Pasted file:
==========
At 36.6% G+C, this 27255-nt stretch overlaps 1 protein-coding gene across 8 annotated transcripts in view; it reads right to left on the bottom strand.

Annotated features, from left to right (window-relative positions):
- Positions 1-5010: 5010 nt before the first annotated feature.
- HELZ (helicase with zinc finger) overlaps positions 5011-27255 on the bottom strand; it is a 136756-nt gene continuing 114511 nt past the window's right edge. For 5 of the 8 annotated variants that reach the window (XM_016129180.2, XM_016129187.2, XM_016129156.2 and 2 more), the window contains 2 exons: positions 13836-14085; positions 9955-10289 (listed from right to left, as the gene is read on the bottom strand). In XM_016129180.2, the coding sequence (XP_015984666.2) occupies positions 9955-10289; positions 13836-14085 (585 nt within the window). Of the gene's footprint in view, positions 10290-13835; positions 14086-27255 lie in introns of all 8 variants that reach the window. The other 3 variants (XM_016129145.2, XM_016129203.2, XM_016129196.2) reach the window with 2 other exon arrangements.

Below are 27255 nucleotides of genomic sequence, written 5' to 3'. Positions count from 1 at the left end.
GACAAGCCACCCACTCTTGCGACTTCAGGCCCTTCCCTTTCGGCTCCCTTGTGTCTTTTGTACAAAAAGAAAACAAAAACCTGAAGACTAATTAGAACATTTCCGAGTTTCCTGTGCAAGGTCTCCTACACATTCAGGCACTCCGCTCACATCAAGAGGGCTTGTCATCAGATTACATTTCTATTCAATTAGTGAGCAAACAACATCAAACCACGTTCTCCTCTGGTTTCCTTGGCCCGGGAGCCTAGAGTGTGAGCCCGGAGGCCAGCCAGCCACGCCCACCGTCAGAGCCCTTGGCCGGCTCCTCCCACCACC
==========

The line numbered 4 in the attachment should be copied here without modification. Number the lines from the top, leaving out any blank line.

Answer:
- HELZ (helicase with zinc finger) overlaps positions 5011-27255 on the bottom strand; it is a 136756-nt gene continuing 114511 nt past the window's right edge. For 5 of the 8 annotated variants that reach the window (XM_016129180.2, XM_016129187.2, XM_016129156.2 and 2 more), the window contains 2 exons: positions 13836-14085; positions 9955-10289 (listed from right to left, as the gene is read on the bottom strand). In XM_016129180.2, the coding sequence (XP_015984666.2) occupies positions 9955-10289; positions 13836-14085 (585 nt within the window). Of the gene's footprint in view, positions 10290-13835; positions 14086-27255 lie in introns of all 8 variants that reach the window. The other 3 variants (XM_016129145.2, XM_016129203.2, XM_016129196.2) reach the window with 2 other exon arrangements.